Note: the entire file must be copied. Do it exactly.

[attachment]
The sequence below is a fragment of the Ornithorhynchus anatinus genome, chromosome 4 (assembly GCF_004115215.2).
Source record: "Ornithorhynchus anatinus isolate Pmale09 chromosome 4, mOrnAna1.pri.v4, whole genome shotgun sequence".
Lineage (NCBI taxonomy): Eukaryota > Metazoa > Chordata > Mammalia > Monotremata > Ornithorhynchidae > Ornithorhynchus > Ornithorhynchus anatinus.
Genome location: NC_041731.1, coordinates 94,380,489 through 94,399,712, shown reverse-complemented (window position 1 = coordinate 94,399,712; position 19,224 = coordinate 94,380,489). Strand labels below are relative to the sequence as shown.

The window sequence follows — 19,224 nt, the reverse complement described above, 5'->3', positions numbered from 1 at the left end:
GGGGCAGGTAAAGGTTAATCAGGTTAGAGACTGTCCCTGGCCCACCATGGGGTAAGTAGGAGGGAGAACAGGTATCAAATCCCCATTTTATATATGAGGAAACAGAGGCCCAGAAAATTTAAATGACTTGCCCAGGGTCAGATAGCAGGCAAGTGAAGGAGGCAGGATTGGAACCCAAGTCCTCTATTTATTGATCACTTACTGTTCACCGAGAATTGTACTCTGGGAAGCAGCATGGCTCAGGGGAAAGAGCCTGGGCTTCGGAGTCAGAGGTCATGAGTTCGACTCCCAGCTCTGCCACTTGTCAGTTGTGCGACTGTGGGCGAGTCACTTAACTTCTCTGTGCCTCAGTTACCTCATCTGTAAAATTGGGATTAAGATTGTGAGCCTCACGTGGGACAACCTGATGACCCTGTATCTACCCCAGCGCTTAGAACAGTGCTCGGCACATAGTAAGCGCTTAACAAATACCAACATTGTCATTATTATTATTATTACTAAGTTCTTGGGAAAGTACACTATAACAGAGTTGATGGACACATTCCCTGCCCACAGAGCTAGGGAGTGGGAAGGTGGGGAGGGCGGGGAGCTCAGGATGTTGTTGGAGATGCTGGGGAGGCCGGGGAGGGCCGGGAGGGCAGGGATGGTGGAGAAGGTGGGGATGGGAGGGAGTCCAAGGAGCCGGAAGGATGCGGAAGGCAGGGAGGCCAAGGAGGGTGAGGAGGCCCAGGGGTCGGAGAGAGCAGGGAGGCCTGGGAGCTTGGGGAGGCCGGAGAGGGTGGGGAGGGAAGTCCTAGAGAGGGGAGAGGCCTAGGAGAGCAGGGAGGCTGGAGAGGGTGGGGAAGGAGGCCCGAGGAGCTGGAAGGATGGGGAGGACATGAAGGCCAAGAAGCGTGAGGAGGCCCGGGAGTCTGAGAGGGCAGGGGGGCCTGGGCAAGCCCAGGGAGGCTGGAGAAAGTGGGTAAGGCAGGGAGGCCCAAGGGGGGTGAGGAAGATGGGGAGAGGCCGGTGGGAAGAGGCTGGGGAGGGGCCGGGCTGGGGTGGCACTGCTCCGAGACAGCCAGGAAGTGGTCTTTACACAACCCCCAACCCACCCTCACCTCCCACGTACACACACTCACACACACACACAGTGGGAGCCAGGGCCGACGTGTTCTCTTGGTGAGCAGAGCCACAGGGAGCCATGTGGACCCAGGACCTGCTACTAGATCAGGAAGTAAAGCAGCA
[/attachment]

The sequence below is a fragment of the Ornithorhynchus anatinus genome, chromosome 4 (assembly GCF_004115215.2).
Source record: "Ornithorhynchus anatinus isolate Pmale09 chromosome 4, mOrnAna1.pri.v4, whole genome shotgun sequence".
Lineage (NCBI taxonomy): Eukaryota > Metazoa > Chordata > Mammalia > Monotremata > Ornithorhynchidae > Ornithorhynchus > Ornithorhynchus anatinus.
Genome location: NC_041731.1, coordinates 94,380,489 through 94,399,712, shown reverse-complemented (window position 1 = coordinate 94,399,712; position 19,224 = coordinate 94,380,489). Strand labels below are relative to the sequence as shown.

The window sequence follows — 19,224 nt, the reverse complement described above, 5'->3', positions numbered from 1 at the left end:
GGGGCAGGTAAAGGTTAATCAGGTTAGAGACTGTCCCTGGCCCACCATGGGGTAAGTAGGAGGGAGAACAGGTATCAAATCCCCATTTTATATATGAGGAAACAGAGGCCCAGAAAATTTAAATGACTTGCCCAGGGTCAGATAGCAGGCAAGTGAAGGAGGCAGGATTGGAACCCAAGTCCTCTATTTATTGATCACTTACTGTTCACCGAGAATTGTACTCTGGGAAGCAGCATGGCTCAGGGGAAAGAGCCTGGGCTTCGGAGTCAGAGGTCATGAGTTCGACTCCCAGCTCTGCCACTTGTCAGTTGTGCGACTGTGGGCGAGTCACTTAACTTCTCTGTGCCTCAGTTACCTCATCTGTAAAATTGGGATTAAGATTGTGAGCCTCACGTGGGACAACCTGATGACCCTGTATCTACCCCAGCGCTTAGAACAGTGCTCGGCACATAGTAAGCGCTTAACAAATACCAACATTGTCATTATTATTATTATTACTAAGTTCTTGGGAAAGTACACTATAACAGAGTTGATGGACACATTCCCTGCCCACAGAGCTAGGGAGTGGGAAGGTGGGGAGGGCGGGGAGCTCAGGATGTTGTTGGAGATGCTGGGGAGGCCGGGGAGGGCCGGGAGGGCAGGGATGGTGGAGAAGGTGGGGATGGGAGGGAGTCCAAGGAGCCGGAAGGATGCGGAAGGCAGGGAGGCCAAGGAGGGTGAGGAGGCCCAGGGGTCGGAGAGAGCAGGGAGGCCTGGGAGCTTGGGGAGGCCGGAGAGGGTGGGGAGGGAAGTCCTAGAGAGGGGAGAGGCCTAGGAGAGCAGGGAGGCTGGAGAGGGTGGGGAAGGAGGCCCGAGGAGCTGGAAGGATGGGGAGGACATGAAGGCCAAGAAGCGTGAGGAGGCCCGGGAGTCTGAGAGGGCAGGGGGGCCTGGGCAAGCCCAGGGAGGCTGGAGAAAGTGGGTAAGGCAGGGAGGCCCAAGGGGGGTGAGGAAGATGGGGAGAGGCCGGTGGGAAGAGGCTGGGGAGGGGCCGGGCTGGGGTGGCACTGCTCCGAGACAGCCAGGAAGTGGTCTTTACACAACCCCCAACCCACCCTCACCTCCCACGTACACACACTCACACACACACACAGTGGGAGCCAGGGCCGACGTGTTCTCTTGGTGAGCAGAGCCACAGGGAGCCATGTGGACCCAGGACCTGCTACTAGATCAGGAAGTAAAGCAGCA